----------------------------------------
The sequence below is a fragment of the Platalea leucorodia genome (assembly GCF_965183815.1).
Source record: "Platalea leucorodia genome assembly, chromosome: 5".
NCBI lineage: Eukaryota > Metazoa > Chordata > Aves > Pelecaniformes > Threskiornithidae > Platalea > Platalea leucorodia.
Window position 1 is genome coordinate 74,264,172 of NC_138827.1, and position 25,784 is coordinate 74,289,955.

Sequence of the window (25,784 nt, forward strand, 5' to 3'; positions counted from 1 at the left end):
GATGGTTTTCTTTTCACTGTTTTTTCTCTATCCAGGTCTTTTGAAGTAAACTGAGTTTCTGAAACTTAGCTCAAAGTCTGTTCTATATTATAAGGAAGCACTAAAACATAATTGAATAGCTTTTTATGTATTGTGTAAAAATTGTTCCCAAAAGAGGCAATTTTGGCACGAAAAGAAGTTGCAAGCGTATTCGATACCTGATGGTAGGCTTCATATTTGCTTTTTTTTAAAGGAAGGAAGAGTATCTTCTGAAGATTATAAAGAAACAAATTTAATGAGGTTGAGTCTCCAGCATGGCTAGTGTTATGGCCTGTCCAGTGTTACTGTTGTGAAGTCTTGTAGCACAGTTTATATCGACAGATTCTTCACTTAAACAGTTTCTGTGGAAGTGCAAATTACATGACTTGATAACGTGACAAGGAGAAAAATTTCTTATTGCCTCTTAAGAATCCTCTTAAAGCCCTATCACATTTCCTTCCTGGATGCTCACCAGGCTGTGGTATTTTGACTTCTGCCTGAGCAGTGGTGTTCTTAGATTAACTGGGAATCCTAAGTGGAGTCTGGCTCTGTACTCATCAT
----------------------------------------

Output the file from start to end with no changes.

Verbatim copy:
The sequence below is a fragment of the Platalea leucorodia genome (assembly GCF_965183815.1).
Source record: "Platalea leucorodia genome assembly, chromosome: 5".
NCBI lineage: Eukaryota > Metazoa > Chordata > Aves > Pelecaniformes > Threskiornithidae > Platalea > Platalea leucorodia.
Window position 1 is genome coordinate 74,264,172 of NC_138827.1, and position 25,784 is coordinate 74,289,955.

Sequence of the window (25,784 nt, forward strand, 5' to 3'; positions counted from 1 at the left end):
GATGGTTTTCTTTTCACTGTTTTTTCTCTATCCAGGTCTTTTGAAGTAAACTGAGTTTCTGAAACTTAGCTCAAAGTCTGTTCTATATTATAAGGAAGCACTAAAACATAATTGAATAGCTTTTTATGTATTGTGTAAAAATTGTTCCCAAAAGAGGCAATTTTGGCACGAAAAGAAGTTGCAAGCGTATTCGATACCTGATGGTAGGCTTCATATTTGCTTTTTTTTAAAGGAAGGAAGAGTATCTTCTGAAGATTATAAAGAAACAAATTTAATGAGGTTGAGTCTCCAGCATGGCTAGTGTTATGGCCTGTCCAGTGTTACTGTTGTGAAGTCTTGTAGCACAGTTTATATCGACAGATTCTTCACTTAAACAGTTTCTGTGGAAGTGCAAATTACATGACTTGATAACGTGACAAGGAGAAAAATTTCTTATTGCCTCTTAAGAATCCTCTTAAAGCCCTATCACATTTCCTTCCTGGATGCTCACCAGGCTGTGGTATTTTGACTTCTGCCTGAGCAGTGGTGTTCTTAGATTAACTGGGAATCCTAAGTGGAGTCTGGCTCTGTACTCATCAT